Work conducted by a Bristol Business School Professor on organisational systems in malaria zones has had a significant impact on international efforts to eradicate the disease. Backed by the Bill and Melinda Gates Foundation-funded Malaria Elimination Initiative, Professor Peter Case’s work has introduced a new approach to tackling malaria in Zimbabwe and Swaziland.
Every year some half a million people die from the disease, which still exists in nearly 100 countries. Humans bitten by infected mosquitoes carrying the parasite can experience high fevers, chills, and other severe symptoms.
Although many NGOs distribute treated mosquito nets, or supply anti-malaria tablets to high-risk communities, human and organisational factors are often overlooked, says the academic.
“A vaccine or technology used as a solution is often seen as a silver bullet and is vital. But I believe this makes up only five percent of what can be done – the remaining 95% comes down to dealing with the flaws, difficulties, idiosyncrasies and foibles of human organisational systems,” he says.
Professor Case’s work, in partnership with the University of California, San Francisco (UCSF), provides methods to identify, analyse, and resolve context-specific challenges. Through a series of workshops taking place in the country where malaria poses a threat, members of staff (from the most junior front-line staff to the most senior medics and administrators) are able to meet in the same space and communicate the challenges they face when tackling malaria.
Together, they can then generate collective solutions and trace necessary changes that need to be made within the delivery system to improve prevention and treatment.
“While all the workshop participants play a crucial role in the process, hands-on expertise lies at the front line, because these are the people who see others with the disease day in day out, or who go in to spray homesteads,” says Professor Case.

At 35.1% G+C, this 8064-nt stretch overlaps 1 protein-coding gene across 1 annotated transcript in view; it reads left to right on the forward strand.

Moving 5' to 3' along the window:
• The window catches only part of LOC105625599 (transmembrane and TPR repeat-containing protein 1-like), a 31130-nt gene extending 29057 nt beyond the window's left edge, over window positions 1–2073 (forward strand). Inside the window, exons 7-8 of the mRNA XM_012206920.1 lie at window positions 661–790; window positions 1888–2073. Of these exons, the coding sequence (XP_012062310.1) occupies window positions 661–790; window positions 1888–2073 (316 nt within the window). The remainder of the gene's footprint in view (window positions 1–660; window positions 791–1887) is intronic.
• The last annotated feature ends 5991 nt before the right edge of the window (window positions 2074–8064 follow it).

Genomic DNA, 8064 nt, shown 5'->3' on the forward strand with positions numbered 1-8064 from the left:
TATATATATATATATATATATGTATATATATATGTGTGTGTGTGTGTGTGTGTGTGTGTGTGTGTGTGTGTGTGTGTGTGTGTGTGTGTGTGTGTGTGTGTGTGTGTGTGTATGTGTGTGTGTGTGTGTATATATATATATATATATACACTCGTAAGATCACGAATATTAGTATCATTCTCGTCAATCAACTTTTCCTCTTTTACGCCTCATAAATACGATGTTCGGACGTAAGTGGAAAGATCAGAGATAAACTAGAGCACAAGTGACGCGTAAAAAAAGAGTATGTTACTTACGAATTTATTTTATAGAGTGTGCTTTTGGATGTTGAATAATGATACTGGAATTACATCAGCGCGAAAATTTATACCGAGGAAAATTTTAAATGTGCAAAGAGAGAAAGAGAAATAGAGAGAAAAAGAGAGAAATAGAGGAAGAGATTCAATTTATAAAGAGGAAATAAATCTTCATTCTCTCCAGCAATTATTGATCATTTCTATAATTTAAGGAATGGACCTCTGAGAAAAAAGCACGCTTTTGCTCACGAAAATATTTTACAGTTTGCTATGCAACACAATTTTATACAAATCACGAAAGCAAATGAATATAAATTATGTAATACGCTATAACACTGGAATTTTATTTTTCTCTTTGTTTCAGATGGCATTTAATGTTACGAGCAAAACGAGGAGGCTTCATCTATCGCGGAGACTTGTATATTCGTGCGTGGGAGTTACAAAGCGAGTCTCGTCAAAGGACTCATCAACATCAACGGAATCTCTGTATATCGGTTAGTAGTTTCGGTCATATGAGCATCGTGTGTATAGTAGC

Past examples of challenges these workers have experienced include instances when villagers who are issued with mosquito nets are later seen using them for fishing. In another African village, witnesses have noted that people who develop malaria symptoms sometimes seek non-medical care from traditional healers rather than go to a clinic.
This exercise of generating a list of shared challenges leads to a practical work plan with a dedicated group of people who take responsibility for implementing solutions. It has helped instil self-confidence and assertiveness within individuals who work on the front line, helping staff to realise that they can rely on themselves and colleagues to problem solve.
Professor Case’s work has had significant impact in southern Africa. Implementing this methodology across Swaziland has led to improvement in the reporting of malaria cases by health facilities and increased collaboration between the malaria program, schools, and community organisations. It has also led to improved communication between leaders within the National Malaria Control Programme (NMCP).
In Zimbabwe’s Matabeleland South, Case’s system of structured organizational development has led to improvement in the availability and use of malaria registers by health facilities, a decrease in stock-outs of key malaria treatment drugs, and an increase in malaria case investigation rate within three days.
To ensure the project remains sustainable, Bristol Business School has begun training six medical staff at all levels of seniority in Zimbabwe via a PG Cert in Leadership and Professional Practice, which they are undertaking through distance learning.
These initial trainees will be assisting with similar process improvement initiatives in other malaria-prone countries in southern Africa, beginning in 2018 with Namibia.